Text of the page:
Defending Beers

Put yourself in her place. When I told Charlotte Beers last week that people described her job as trying to sweep back a tidal wave of Arab hostility with a broom, she laughed.

After all, the former advertising executive’s career wasn’t supposed to end countering Muslim extremists with positive images of America in a war against terror. The World Trade Center and the Pentagon were still intact when President Bush nominated her to the position of Undersecretary of State for Public Diplomacy and Public Affairs in June 2001. The job, which she announced she will leave for health reasons, was meant to be the crowning achievement in a storied advertising career that included high-profile stints at Ogilvy & Mather and J. Walter Thompson.

That’s right. If you want poison-pen vitriol about Beers, you’re not going to find it here. The nattering nabobs of negativism in this city—and that includes the bureaucrats as well as the press—have been sharpening their knives on her back since she came to town.

Think back to how it all began. Secretary of State Colin Powell asked Beers to take the post, overseeing information agencies abroad, after the two served together on the board of Gulfstream Aerospace Corp. Her boardroom connections were one of many boosts to her ad career. At the time of Beers’ appointment, Powell joked that one reason he chose her was because she persuaded him to buy Uncle Ben’s rice.

“There’s nothing wrong with getting somebody who knows how to sell something,” Powell said at the time. “We are selling a product. We need someone who can rebrand American foreign policy.”

Then came Sept. 11. An intense media spotlight suddenly focused on Beers. No one can say she lacked courage. This was the woman who once ate dog food during an Ogilvy pitch for the Mars account.

What did we expect—that Arab anger would disappear at a swish of her broom? She tried. Beers’ biggest effort to rebrand foreign policy, the $15 million “Shared Values” campaign featuring mini-documentaries of Muslims in America, had mixed results. Some countries, such as Egypt, declined to run the spots, although Beers recently testified before Congress that awareness of the campaign in places where it did air, like Indonesia, was high. Critics complained that the campaign promoted immigration over American values.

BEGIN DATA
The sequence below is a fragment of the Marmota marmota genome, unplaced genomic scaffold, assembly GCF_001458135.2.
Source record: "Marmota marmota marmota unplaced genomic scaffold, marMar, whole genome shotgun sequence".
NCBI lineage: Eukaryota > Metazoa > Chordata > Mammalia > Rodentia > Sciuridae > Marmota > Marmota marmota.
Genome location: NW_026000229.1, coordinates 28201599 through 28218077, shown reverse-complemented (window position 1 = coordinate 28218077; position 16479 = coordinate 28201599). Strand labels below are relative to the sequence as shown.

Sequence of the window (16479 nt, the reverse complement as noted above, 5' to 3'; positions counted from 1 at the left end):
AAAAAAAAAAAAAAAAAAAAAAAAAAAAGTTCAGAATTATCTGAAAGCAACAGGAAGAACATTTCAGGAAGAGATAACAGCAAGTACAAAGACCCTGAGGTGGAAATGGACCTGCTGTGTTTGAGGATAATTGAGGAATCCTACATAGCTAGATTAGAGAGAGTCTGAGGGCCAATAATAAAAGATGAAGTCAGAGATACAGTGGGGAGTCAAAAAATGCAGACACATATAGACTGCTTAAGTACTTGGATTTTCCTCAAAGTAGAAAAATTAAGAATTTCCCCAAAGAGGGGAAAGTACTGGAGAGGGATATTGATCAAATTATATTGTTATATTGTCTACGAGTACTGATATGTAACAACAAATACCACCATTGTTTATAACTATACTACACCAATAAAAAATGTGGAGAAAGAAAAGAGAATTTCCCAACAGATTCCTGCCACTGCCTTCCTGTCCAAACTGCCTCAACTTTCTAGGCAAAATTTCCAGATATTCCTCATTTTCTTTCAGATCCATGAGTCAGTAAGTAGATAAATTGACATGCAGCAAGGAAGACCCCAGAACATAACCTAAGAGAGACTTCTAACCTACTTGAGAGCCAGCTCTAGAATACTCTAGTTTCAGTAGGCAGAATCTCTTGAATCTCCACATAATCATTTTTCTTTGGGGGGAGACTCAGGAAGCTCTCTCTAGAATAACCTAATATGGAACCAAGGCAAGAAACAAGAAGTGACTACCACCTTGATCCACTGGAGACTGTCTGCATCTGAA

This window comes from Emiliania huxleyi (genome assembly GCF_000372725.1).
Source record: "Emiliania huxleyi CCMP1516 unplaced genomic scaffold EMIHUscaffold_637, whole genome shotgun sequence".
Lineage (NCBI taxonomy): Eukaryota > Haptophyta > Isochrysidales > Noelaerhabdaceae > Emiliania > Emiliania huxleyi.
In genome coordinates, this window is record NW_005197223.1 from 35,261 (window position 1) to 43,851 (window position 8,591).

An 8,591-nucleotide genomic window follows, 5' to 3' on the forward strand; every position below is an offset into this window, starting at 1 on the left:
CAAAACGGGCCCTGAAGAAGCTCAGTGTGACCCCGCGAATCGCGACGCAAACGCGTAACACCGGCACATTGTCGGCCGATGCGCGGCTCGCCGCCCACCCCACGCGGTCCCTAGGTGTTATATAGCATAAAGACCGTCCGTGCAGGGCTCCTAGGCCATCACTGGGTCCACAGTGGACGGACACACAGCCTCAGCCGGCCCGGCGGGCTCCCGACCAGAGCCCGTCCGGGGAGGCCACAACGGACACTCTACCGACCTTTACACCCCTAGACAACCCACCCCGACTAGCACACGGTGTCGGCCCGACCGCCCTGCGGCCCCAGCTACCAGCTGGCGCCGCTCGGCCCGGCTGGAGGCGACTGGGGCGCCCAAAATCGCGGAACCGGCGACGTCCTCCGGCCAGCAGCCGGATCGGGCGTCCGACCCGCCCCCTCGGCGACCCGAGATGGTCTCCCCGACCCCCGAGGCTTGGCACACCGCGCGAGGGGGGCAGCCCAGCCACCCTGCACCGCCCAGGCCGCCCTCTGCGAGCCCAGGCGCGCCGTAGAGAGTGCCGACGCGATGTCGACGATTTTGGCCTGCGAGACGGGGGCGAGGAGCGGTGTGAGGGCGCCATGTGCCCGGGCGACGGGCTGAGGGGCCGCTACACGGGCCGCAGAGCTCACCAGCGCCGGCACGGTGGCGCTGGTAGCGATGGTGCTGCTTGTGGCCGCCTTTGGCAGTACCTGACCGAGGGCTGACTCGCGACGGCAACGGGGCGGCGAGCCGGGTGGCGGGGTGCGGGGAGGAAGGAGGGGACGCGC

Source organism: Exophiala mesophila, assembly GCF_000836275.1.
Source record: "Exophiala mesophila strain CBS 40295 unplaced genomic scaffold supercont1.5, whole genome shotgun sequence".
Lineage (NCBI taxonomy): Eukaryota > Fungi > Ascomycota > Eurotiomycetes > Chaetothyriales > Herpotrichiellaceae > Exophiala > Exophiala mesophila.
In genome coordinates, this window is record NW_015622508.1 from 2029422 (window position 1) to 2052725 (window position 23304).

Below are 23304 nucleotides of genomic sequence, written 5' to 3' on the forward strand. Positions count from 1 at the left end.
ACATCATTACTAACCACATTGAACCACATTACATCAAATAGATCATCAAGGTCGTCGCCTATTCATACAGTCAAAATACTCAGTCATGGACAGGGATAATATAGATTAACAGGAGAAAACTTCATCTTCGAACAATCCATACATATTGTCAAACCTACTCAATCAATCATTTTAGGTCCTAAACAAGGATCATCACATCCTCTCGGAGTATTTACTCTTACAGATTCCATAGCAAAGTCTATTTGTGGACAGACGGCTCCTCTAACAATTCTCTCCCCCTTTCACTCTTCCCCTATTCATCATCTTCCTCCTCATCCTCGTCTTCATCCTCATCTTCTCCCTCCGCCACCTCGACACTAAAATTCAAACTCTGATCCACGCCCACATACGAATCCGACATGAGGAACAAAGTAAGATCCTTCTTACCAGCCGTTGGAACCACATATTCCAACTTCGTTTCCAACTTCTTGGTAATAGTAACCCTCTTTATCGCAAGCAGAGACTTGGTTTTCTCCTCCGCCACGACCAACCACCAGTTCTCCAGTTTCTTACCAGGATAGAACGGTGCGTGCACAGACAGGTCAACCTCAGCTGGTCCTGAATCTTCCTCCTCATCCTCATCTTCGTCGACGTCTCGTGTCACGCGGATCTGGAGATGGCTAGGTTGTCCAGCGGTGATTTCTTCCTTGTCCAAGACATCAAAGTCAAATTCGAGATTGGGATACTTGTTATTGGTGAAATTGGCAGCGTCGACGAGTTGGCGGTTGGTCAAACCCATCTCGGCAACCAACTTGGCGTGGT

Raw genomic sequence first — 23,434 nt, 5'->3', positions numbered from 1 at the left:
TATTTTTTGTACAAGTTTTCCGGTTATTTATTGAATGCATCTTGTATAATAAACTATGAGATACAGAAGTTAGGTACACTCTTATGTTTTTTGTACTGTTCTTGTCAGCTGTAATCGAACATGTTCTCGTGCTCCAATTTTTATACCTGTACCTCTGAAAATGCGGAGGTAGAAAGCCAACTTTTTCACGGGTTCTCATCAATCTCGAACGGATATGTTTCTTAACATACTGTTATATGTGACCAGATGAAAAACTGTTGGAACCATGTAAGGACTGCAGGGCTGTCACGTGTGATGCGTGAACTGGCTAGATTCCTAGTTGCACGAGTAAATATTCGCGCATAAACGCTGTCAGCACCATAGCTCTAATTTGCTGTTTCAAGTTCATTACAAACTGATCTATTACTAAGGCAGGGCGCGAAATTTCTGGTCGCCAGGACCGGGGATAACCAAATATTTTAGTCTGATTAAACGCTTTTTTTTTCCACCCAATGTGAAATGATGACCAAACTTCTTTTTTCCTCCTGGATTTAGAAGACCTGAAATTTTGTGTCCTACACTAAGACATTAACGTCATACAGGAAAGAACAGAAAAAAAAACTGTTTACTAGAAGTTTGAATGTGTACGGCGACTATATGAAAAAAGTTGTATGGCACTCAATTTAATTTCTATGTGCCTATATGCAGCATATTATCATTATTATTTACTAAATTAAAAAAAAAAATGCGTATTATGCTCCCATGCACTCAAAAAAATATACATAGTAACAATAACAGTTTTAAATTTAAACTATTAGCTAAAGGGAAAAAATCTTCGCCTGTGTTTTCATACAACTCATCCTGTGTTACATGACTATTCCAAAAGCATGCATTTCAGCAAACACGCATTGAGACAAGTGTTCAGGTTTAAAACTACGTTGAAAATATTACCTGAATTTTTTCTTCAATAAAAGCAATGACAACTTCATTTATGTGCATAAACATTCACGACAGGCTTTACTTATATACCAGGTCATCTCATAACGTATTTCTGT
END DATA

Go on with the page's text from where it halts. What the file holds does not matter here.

Inside the State Department, Beers was surrounded by elitist snobs and diplomatic purists who didn’t want their reputation, or the country’s, sullied by marketing jargon. I shudder to think of a woman once known to drop such lines as, “I’m likely to say the most outrageous thing in the room to liven things up,” holed up with that buttoned-down crowd. They gagged her. She wasn’t allowed to speak to the press for months.

Outside, the pundits were savage. The whole idea of advertising America was soundly mocked. “If we can’t effectively fight anthrax, I guess it’s reassuring to know we can always win the war on dandruff,” wrote New York Times columnist Frank Rich. While the idea of selling America has its problems, at least somebody was trying to tell the Muslim world that we’re not all a bunch of cowboys and bullies.

Beers is no quitter. But at 67, she has some health issues. She doesn’t know what the problem is yet, but she needs time to find out. “It is frustrating to leave in the middle of a very important project,” she told me. “It was not my plan.”

She thinks Powell will replace her with another person with advertising experience. “That is the reason he asked me to come aboard,” she said. “They know I think having marketing experience is valuable. It is very high- profile in the mind of the State Department.”

At least Powell gets it.